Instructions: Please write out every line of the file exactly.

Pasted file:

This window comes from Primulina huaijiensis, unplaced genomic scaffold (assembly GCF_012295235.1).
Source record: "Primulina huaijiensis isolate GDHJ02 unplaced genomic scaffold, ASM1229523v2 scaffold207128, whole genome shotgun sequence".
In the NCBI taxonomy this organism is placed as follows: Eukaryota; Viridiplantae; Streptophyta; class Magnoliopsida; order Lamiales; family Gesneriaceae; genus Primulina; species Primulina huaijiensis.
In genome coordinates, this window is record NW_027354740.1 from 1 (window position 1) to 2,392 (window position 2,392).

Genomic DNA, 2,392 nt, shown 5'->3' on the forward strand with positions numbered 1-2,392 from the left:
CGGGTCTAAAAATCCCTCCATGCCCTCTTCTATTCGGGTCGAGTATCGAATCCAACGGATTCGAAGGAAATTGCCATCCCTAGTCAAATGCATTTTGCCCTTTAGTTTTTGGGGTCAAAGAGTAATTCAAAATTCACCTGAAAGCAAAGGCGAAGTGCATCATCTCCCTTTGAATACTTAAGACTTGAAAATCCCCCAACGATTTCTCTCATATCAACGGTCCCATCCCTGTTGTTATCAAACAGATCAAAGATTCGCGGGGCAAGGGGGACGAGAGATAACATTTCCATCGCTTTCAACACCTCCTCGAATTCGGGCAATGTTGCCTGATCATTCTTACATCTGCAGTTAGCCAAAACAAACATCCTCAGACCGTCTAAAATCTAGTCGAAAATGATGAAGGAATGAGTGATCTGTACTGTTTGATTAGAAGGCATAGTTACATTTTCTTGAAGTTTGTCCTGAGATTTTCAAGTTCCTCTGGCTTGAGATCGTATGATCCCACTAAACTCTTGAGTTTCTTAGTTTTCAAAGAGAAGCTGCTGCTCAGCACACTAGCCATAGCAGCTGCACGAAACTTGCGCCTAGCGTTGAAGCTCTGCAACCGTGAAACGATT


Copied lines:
This window comes from Primulina huaijiensis, unplaced genomic scaffold (assembly GCF_012295235.1).
Source record: "Primulina huaijiensis isolate GDHJ02 unplaced genomic scaffold, ASM1229523v2 scaffold207128, whole genome shotgun sequence".
In the NCBI taxonomy this organism is placed as follows: Eukaryota; Viridiplantae; Streptophyta; class Magnoliopsida; order Lamiales; family Gesneriaceae; genus Primulina; species Primulina huaijiensis.
In genome coordinates, this window is record NW_027354740.1 from 1 (window position 1) to 2,392 (window position 2,392).

Genomic DNA, 2,392 nt, shown 5'->3' on the forward strand with positions numbered 1-2,392 from the left:
CGGGTCTAAAAATCCCTCCATGCCCTCTTCTATTCGGGTCGAGTATCGAATCCAACGGATTCGAAGGAAATTGCCATCCCTAGTCAAATGCATTTTGCCCTTTAGTTTTTGGGGTCAAAGAGTAATTCAAAATTCACCTGAAAGCAAAGGCGAAGTGCATCATCTCCCTTTGAATACTTAAGACTTGAAAATCCCCCAACGATTTCTCTCATATCAACGGTCCCATCCCTGTTGTTATCAAACAGATCAAAGATTCGCGGGGCAAGGGGGACGAGAGATAACATTTCCATCGCTTTCAACACCTCCTCGAATTCGGGCAATGTTGCCTGATCATTCTTACATCTGCAGTTAGCCAAAACAAACATCCTCAGACCGTCTAAAATCTAGTCGAAAATGATGAAGGAATGAGTGATCTGTACTGTTTGATTAGAAGGCATAGTTACATTTTCTTGAAGTTTGTCCTGAGATTTTCAAGTTCCTCTGGCTTGAGATCGTATGATCCCACTAAACTCTTGAGTTTCTTAGTTTTCAAAGAGAAGCTGCTGCTCAGCACACTAGCCATAGCAGCTGCACGAAACTTGCGCCTAGCGTTGAAGCTCTGCAACCGTGAAACGATT